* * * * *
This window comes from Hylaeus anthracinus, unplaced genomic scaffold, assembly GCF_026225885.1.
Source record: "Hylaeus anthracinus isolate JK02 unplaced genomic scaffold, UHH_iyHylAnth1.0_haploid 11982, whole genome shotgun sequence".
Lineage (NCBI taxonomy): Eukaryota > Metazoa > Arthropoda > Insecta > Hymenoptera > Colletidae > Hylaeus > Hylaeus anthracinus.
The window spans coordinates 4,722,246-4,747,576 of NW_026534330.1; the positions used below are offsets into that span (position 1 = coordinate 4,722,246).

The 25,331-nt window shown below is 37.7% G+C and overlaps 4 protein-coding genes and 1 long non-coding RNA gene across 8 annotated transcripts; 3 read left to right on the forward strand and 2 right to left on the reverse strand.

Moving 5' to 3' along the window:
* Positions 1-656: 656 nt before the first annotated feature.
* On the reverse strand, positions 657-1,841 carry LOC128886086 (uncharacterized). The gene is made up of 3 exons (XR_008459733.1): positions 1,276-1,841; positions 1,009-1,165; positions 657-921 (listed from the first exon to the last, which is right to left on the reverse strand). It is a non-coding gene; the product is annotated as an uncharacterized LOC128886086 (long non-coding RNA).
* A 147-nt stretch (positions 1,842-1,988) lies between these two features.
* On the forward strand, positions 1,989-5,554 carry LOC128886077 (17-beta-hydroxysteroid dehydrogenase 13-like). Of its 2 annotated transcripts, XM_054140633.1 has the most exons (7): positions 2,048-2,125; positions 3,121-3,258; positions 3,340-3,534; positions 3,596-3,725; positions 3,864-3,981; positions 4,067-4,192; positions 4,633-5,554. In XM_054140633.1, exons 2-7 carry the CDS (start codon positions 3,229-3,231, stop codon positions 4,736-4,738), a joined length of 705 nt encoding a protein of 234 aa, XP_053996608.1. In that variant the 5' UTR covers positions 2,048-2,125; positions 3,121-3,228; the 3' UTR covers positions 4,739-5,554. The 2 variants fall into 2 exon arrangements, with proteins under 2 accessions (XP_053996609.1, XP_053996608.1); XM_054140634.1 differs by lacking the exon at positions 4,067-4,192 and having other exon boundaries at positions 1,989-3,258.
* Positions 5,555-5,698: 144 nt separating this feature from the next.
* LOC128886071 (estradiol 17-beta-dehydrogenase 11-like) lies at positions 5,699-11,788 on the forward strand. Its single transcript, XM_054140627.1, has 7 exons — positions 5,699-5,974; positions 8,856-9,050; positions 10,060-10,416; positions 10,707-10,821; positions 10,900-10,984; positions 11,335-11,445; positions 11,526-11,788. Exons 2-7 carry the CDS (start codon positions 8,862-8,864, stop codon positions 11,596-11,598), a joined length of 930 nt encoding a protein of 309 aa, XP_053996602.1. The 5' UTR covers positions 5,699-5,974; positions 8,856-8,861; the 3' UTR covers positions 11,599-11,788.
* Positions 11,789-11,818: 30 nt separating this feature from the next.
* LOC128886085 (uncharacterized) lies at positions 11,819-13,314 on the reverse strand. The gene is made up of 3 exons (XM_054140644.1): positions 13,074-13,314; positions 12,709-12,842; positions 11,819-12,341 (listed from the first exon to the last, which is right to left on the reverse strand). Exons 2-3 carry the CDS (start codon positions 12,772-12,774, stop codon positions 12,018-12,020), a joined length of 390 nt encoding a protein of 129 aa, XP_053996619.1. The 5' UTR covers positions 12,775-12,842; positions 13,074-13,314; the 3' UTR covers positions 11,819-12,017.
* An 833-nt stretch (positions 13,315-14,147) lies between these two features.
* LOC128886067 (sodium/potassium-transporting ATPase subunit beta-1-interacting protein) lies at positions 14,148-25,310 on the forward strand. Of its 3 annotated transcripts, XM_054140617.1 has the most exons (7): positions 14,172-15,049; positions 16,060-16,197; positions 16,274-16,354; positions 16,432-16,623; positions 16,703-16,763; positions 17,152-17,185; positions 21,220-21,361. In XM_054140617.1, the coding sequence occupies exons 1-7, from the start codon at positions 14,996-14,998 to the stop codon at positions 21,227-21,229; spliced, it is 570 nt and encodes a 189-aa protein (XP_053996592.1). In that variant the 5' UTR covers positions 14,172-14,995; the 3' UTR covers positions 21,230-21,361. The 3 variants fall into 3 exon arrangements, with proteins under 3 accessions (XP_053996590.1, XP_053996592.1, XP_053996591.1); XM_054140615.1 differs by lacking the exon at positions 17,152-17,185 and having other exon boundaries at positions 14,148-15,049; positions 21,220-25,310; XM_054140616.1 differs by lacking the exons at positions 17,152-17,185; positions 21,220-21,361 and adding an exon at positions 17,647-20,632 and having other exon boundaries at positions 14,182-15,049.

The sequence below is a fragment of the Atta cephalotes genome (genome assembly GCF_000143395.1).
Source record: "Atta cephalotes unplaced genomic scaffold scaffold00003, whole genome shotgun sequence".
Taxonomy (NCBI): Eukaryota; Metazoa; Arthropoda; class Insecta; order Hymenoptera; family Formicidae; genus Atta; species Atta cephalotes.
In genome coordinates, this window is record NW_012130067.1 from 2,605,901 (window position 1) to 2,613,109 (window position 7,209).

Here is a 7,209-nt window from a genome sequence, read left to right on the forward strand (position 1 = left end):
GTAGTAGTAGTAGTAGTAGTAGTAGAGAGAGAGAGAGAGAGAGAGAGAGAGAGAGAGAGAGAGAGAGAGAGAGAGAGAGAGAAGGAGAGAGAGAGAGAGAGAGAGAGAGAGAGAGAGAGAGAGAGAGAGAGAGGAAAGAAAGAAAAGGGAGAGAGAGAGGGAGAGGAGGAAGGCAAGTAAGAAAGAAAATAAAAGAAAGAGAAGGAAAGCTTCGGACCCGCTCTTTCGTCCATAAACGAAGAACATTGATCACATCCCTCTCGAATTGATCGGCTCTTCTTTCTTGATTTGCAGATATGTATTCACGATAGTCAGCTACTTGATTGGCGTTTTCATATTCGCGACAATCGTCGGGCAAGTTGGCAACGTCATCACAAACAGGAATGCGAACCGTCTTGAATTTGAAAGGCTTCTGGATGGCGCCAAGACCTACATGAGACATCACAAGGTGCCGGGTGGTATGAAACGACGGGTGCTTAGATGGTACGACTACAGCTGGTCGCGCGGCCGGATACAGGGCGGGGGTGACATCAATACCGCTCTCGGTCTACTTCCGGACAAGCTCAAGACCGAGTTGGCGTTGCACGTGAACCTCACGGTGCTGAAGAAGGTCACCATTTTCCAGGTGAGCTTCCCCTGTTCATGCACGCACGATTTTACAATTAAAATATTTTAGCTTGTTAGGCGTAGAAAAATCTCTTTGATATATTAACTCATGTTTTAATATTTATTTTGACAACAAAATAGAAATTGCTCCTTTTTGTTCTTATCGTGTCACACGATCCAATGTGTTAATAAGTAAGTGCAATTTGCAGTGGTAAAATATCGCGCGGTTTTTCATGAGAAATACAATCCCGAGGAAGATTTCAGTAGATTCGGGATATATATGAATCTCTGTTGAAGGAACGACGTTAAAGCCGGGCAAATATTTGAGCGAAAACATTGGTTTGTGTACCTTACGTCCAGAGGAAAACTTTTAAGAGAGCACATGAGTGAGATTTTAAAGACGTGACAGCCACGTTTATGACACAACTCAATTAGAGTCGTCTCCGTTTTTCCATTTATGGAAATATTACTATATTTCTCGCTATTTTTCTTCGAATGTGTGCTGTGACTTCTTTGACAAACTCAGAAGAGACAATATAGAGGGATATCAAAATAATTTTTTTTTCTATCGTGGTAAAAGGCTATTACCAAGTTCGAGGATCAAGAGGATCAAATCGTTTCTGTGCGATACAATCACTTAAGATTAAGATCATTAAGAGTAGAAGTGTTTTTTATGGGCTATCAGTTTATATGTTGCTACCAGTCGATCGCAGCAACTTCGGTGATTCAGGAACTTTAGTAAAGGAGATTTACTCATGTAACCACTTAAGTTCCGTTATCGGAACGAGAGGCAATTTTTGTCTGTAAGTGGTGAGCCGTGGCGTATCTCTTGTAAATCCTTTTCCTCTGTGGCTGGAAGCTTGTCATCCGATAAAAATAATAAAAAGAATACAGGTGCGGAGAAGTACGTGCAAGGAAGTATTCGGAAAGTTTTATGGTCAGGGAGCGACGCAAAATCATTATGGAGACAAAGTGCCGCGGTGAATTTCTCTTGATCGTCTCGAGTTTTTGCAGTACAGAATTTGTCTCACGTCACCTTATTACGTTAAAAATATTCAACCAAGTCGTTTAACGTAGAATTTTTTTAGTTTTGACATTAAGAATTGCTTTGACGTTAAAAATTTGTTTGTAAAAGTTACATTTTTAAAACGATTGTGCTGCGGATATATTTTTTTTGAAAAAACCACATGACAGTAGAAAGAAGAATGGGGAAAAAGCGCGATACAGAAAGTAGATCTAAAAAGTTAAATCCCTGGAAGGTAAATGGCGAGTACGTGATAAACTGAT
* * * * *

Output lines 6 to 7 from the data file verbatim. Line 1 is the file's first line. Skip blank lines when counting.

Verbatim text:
Moving 5' to 3' along the window:
* Positions 1-656: 656 nt before the first annotated feature.